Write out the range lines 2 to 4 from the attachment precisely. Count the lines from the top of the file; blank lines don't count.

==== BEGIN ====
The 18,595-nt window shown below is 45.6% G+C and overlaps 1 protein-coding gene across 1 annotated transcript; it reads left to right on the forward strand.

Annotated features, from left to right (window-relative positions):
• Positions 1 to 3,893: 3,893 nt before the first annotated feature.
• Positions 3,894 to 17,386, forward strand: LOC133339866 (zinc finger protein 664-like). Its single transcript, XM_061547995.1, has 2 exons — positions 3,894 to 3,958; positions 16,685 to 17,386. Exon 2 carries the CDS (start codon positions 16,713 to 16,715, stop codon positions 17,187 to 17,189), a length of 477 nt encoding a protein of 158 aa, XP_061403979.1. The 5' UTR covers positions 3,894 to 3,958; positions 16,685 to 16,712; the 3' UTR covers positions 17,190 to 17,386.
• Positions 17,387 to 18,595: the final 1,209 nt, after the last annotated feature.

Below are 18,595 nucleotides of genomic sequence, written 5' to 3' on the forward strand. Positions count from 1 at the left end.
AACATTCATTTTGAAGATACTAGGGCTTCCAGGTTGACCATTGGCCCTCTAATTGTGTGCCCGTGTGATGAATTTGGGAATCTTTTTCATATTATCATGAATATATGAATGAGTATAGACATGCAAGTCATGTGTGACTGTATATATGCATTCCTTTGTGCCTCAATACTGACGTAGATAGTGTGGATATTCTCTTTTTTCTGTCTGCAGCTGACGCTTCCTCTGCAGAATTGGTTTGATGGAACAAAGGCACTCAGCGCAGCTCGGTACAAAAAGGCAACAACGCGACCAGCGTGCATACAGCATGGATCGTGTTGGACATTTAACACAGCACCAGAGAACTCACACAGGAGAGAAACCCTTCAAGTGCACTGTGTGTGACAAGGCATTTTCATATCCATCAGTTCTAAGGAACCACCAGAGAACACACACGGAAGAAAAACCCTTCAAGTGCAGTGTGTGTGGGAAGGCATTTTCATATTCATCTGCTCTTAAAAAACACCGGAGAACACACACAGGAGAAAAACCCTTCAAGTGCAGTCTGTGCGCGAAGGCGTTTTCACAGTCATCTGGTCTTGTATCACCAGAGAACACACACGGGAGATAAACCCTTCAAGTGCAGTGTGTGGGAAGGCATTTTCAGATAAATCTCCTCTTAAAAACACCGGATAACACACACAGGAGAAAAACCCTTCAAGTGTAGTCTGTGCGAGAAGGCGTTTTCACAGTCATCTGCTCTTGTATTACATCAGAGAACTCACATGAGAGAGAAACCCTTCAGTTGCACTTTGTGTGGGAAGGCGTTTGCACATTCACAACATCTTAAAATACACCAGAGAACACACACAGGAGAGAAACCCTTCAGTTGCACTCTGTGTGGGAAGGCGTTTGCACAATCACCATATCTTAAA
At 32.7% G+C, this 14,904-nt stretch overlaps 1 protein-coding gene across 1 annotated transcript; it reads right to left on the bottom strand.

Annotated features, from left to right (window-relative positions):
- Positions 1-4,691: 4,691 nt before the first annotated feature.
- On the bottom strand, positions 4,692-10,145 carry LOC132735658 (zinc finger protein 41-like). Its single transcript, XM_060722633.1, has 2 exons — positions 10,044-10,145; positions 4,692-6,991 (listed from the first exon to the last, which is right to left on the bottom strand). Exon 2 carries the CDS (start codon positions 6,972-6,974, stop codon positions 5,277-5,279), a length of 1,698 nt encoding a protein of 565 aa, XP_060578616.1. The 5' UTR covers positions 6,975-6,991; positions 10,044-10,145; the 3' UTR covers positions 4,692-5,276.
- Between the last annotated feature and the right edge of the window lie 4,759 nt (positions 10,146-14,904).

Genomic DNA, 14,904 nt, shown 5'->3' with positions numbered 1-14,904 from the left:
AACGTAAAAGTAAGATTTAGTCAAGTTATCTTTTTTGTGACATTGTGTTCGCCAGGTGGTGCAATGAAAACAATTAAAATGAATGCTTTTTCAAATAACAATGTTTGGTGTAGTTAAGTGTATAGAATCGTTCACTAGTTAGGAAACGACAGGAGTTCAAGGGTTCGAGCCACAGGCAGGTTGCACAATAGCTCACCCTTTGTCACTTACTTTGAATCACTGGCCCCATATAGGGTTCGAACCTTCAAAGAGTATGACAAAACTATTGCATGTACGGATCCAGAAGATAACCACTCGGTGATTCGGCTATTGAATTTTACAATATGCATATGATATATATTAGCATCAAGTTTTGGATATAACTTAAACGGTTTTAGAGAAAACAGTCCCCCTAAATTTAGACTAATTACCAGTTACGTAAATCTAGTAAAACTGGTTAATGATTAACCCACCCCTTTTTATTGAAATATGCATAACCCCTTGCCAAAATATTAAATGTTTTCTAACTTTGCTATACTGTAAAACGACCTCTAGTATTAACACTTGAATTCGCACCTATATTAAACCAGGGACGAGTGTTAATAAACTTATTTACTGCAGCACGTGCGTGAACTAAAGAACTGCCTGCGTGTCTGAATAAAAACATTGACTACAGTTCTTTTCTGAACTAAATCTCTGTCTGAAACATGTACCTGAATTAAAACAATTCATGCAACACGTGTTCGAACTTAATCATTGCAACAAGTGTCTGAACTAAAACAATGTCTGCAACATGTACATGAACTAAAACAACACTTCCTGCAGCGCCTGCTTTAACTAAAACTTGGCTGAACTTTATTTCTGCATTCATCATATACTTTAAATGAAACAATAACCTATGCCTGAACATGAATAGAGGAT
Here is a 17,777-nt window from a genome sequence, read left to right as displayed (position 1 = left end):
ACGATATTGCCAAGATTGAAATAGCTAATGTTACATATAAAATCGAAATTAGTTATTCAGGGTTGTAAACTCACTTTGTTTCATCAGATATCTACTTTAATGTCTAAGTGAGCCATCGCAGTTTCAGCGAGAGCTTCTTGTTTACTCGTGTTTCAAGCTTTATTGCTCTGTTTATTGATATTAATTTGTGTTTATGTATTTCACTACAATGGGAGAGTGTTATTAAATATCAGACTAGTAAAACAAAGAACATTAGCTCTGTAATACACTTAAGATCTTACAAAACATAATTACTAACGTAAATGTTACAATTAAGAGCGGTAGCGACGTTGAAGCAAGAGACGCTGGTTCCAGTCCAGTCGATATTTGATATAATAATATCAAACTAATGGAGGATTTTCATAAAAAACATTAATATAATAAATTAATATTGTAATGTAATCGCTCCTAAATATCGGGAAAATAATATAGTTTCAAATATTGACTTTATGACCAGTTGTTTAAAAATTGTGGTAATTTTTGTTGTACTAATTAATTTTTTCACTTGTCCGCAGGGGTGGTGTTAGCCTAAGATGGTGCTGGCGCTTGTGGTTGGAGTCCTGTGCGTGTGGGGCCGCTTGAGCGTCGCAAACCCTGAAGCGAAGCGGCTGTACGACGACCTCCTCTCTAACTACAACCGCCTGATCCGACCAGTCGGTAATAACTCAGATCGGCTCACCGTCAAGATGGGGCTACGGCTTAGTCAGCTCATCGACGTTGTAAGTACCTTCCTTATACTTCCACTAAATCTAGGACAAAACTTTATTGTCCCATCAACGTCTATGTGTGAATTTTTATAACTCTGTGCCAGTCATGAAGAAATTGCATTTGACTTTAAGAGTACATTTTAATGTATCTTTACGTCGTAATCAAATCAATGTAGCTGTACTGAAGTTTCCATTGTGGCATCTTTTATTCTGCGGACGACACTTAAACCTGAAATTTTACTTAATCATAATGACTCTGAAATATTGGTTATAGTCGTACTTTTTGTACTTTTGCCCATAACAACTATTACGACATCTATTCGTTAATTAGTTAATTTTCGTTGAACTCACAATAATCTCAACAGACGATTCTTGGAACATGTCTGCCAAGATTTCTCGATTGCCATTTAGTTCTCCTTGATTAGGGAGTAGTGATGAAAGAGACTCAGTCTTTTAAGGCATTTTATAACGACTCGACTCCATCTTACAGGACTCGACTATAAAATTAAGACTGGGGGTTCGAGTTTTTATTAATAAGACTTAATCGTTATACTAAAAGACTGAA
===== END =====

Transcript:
Annotated features, from left to right (window-relative positions):
• Positions 1 to 3,893: 3,893 nt before the first annotated feature.
• Positions 3,894 to 17,386, forward strand: LOC133339866 (zinc finger protein 664-like). Its single transcript, XM_061547995.1, has 2 exons — positions 3,894 to 3,958; positions 16,685 to 17,386. Exon 2 carries the CDS (start codon positions 16,713 to 16,715, stop codon positions 17,187 to 17,189), a length of 477 nt encoding a protein of 158 aa, XP_061403979.1. The 5' UTR covers positions 3,894 to 3,958; positions 16,685 to 16,712; the 3' UTR covers positions 17,190 to 17,386.